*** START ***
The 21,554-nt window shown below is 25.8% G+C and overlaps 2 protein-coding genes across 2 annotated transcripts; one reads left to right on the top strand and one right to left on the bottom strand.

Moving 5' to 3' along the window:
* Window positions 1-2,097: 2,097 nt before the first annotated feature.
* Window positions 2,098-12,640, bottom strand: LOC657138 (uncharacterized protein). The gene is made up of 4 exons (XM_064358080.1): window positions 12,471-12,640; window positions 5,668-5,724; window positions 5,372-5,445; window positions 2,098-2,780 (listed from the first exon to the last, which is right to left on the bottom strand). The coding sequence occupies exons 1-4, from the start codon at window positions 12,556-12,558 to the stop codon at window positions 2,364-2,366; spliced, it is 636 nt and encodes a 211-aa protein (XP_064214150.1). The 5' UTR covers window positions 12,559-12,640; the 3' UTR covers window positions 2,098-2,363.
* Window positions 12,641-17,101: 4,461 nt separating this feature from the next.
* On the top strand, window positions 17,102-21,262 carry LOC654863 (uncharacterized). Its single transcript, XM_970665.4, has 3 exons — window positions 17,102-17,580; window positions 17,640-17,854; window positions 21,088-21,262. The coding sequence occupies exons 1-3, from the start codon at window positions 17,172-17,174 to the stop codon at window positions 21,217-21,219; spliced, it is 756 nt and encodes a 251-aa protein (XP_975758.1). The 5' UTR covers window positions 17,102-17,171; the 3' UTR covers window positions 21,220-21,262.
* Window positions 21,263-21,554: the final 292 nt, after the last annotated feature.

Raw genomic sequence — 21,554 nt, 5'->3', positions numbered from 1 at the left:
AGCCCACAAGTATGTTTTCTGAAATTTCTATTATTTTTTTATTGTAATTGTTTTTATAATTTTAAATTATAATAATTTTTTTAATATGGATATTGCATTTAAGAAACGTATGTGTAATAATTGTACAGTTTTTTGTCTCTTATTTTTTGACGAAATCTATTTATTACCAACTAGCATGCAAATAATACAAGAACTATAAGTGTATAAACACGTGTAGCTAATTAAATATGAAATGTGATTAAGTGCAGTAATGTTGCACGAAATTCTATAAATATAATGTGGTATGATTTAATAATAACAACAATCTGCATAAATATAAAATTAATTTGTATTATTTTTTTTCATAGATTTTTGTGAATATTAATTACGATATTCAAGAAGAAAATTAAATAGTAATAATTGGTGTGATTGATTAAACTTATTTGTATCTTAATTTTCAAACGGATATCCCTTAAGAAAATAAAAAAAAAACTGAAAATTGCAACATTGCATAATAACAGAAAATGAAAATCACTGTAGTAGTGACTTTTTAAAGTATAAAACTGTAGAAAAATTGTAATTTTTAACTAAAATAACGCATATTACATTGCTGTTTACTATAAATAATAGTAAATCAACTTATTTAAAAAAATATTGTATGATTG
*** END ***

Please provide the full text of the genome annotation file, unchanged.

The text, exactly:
The 21,554-nt window shown below is 25.8% G+C and overlaps 2 protein-coding genes across 2 annotated transcripts; one reads left to right on the top strand and one right to left on the bottom strand.

Moving 5' to 3' along the window:
* Window positions 1-2,097: 2,097 nt before the first annotated feature.
* Window positions 2,098-12,640, bottom strand: LOC657138 (uncharacterized protein). The gene is made up of 4 exons (XM_064358080.1): window positions 12,471-12,640; window positions 5,668-5,724; window positions 5,372-5,445; window positions 2,098-2,780 (listed from the first exon to the last, which is right to left on the bottom strand). The coding sequence occupies exons 1-4, from the start codon at window positions 12,556-12,558 to the stop codon at window positions 2,364-2,366; spliced, it is 636 nt and encodes a 211-aa protein (XP_064214150.1). The 5' UTR covers window positions 12,559-12,640; the 3' UTR covers window positions 2,098-2,363.
* Window positions 12,641-17,101: 4,461 nt separating this feature from the next.
* On the top strand, window positions 17,102-21,262 carry LOC654863 (uncharacterized). Its single transcript, XM_970665.4, has 3 exons — window positions 17,102-17,580; window positions 17,640-17,854; window positions 21,088-21,262. The coding sequence occupies exons 1-3, from the start codon at window positions 17,172-17,174 to the stop codon at window positions 21,217-21,219; spliced, it is 756 nt and encodes a 251-aa protein (XP_975758.1). The 5' UTR covers window positions 17,102-17,171; the 3' UTR covers window positions 21,220-21,262.
* Window positions 21,263-21,554: the final 292 nt, after the last annotated feature.

Raw genomic sequence — 21,554 nt, 5'->3', positions numbered from 1 at the left:
AGCCCACAAGTATGTTTTCTGAAATTTCTATTATTTTTTTATTGTAATTGTTTTTATAATTTTAAATTATAATAATTTTTTTAATATGGATATTGCATTTAAGAAACGTATGTGTAATAATTGTACAGTTTTTTGTCTCTTATTTTTTGACGAAATCTATTTATTACCAACTAGCATGCAAATAATACAAGAACTATAAGTGTATAAACACGTGTAGCTAATTAAATATGAAATGTGATTAAGTGCAGTAATGTTGCACGAAATTCTATAAATATAATGTGGTATGATTTAATAATAACAACAATCTGCATAAATATAAAATTAATTTGTATTATTTTTTTTCATAGATTTTTGTGAATATTAATTACGATATTCAAGAAGAAAATTAAATAGTAATAATTGGTGTGATTGATTAAACTTATTTGTATCTTAATTTTCAAACGGATATCCCTTAAGAAAATAAAAAAAAAACTGAAAATTGCAACATTGCATAATAACAGAAAATGAAAATCACTGTAGTAGTGACTTTTTAAAGTATAAAACTGTAGAAAAATTGTAATTTTTAACTAAAATAACGCATATTACATTGCTGTTTACTATAAATAATAGTAAATCAACTTATTTAAAAAAATATTGTATGATTG